Dangerous Eating Disorder Behaviors Are Not Exclusive to Rail-Thin Teens
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A new study has emphasized that serious eating disorders like anorexia nervosa can occur at any weight. Significant weight loss, rather than the appearance of being “rail thin,” is the true measure of dangerous eating behaviors associated with anorexia, the researchers said.
“We are conditioned to think that the key feature of anorexia nervosa is a low body mass index,” said Cynthia Bulik, director of the Center of Excellence for Eating Disorders at the University of North Carolina at Chapel Hill. “In fact, we miss a lot of eating disorders when focusing primarily on weight.”
The study, which was conducted in Australia, examined 99 teenagers ages 12 to 19 within a six-year period. Only eight percent of the teens had EDNOS-Wt (Eating Disorder Not Otherwise Specified) in 2005, but more than 47% had it in 2009. Both groups lost a similar amount of weight—a median of 28 pounds for those with anorexia and 29 pounds for those with EDNOS-Wt.
“I was surprised to see how much [the percentage of patients with EDNOS-Wt in the study] increased,” said lead researcher Melissa Whitelaw, a clinical specialist dietitian at The Royal Children’s Hospital in Melbourne, Australia. “I was also surprised at how similar they were not only physically but also psychologically. Everything about them was anorexia except that they don’t look really skinny.”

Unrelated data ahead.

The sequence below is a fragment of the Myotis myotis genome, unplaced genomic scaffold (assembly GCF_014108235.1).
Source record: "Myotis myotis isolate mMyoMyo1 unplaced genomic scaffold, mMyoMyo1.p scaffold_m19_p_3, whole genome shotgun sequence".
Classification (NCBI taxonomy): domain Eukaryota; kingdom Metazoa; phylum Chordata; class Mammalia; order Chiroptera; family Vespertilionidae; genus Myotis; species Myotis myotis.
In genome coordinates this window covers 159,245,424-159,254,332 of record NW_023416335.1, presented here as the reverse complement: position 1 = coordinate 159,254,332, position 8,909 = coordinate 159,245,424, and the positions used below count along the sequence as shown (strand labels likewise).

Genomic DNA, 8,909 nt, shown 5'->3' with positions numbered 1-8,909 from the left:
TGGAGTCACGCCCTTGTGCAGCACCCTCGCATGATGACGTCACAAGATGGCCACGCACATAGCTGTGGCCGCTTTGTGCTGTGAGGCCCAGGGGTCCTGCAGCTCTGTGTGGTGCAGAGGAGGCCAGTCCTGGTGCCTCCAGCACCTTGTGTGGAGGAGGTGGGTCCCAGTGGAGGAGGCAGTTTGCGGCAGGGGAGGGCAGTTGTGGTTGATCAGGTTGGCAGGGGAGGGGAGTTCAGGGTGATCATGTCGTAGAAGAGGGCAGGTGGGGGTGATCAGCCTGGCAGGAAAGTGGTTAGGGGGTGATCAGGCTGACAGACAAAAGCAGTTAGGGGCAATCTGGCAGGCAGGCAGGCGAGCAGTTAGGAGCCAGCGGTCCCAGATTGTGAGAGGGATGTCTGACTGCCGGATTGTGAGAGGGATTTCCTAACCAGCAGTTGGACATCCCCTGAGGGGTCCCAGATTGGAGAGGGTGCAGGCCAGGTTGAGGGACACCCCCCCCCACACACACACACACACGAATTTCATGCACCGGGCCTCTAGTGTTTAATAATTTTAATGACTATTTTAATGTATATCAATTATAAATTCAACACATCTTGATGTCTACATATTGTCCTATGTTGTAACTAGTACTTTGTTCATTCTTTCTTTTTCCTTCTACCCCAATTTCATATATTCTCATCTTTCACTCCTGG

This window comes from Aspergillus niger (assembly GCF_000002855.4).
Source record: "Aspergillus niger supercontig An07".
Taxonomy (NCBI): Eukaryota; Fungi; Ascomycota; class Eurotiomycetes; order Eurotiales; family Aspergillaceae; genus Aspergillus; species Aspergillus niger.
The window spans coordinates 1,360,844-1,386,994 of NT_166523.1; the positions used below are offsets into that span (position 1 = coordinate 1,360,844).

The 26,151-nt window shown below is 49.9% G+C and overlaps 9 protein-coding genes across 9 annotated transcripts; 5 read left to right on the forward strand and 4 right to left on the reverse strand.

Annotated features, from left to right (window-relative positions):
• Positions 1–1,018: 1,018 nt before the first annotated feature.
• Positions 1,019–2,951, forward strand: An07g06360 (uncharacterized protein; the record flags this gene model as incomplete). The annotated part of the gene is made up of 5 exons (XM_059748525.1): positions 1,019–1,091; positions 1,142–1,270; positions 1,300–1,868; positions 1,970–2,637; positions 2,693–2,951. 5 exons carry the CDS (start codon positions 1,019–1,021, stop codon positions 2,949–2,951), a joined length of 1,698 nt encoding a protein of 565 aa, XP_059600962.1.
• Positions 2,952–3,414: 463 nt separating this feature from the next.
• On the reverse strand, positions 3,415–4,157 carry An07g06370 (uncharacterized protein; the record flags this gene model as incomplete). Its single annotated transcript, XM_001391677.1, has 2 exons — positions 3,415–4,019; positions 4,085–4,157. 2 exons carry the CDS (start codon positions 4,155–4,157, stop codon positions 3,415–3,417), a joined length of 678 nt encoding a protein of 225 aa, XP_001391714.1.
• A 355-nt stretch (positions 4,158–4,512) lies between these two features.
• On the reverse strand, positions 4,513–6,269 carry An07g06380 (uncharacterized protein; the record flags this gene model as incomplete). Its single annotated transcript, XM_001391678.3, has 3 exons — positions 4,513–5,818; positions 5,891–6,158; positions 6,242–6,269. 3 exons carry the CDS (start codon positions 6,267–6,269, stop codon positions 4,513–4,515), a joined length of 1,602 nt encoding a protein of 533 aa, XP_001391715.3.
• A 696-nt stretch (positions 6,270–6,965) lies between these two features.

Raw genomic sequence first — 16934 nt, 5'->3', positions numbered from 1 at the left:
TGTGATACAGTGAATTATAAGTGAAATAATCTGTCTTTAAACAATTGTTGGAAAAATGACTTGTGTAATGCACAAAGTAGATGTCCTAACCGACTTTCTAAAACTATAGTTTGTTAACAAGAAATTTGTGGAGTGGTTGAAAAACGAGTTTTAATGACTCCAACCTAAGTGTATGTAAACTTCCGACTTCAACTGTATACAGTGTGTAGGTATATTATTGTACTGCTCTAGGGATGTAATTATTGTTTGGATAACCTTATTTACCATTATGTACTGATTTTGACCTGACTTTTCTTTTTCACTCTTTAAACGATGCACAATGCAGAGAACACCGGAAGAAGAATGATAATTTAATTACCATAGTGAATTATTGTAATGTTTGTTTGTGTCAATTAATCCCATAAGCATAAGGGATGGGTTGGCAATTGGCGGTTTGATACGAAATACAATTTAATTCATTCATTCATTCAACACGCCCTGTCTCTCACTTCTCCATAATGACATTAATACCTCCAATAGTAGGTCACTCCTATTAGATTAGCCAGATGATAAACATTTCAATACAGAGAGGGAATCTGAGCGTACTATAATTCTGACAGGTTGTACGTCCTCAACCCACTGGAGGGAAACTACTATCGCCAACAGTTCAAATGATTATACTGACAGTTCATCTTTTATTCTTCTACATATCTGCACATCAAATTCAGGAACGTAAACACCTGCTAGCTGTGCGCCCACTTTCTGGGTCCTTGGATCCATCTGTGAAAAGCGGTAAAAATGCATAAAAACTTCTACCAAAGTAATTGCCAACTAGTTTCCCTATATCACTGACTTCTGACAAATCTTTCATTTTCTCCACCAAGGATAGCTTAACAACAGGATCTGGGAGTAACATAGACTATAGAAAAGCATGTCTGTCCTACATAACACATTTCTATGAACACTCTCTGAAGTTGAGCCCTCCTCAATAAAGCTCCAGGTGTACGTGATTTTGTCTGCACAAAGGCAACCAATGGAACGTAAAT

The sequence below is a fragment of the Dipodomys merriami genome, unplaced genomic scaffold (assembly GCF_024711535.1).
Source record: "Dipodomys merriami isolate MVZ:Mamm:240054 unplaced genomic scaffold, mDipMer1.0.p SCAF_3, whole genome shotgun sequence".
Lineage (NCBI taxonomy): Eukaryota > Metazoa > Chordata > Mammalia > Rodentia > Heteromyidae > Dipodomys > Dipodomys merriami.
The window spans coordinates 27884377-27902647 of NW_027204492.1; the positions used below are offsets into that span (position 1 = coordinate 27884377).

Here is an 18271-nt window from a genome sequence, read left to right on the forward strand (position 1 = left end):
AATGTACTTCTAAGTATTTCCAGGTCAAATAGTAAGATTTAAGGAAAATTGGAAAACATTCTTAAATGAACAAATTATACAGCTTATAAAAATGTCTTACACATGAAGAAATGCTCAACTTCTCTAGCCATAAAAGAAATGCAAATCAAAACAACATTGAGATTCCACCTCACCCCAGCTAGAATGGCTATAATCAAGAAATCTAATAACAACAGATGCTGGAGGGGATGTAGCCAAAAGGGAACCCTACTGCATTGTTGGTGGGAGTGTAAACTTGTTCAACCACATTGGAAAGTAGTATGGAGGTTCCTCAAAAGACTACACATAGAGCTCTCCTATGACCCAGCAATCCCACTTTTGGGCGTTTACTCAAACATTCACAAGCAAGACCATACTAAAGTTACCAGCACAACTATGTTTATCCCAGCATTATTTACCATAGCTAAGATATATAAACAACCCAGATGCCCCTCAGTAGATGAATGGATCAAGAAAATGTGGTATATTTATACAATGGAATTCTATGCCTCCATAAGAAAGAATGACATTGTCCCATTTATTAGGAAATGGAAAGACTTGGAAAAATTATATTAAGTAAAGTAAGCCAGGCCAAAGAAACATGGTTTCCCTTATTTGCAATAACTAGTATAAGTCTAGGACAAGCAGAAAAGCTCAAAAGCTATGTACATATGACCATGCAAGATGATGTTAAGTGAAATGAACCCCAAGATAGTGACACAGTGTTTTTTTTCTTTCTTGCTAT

EDNOS-Wt is the “less obvious eating disorder,” similar to anorexia but those with EDNOS-Wt are not underweight enough to fit the definition of anorexia. However, they exhibit the same symptoms such as distorted self-image, fear of weight gain, and physical symptoms such as excessive weight loss, critically low phosphate levels, and low pulse.
“Emaciated bodies are the typical image portrayed in the media of patients with restricting eating disorders such as anorexia nervosa,” said Whitelaw. “This paper highlights that it is not so much about the weight but the weight loss that can lead to a serious eating disorder.”
Individuals in the earlier stage of anorexia tend to go unnoticed until it is too late. “These patients just fly under the radar and when they’re in that earlier stage, it’s harder for people to see it,” said Leslie Sim, an assistant professor of psychology at Mayo Clinic Children’s Center in Rochester, Minn.
“Parents say to me everyday, ‘I thought my daughter was doing something good and making healthy choices until it got out of control. We didn’t know it was a problem until she couldn’t eat the cake at her birthday party.’”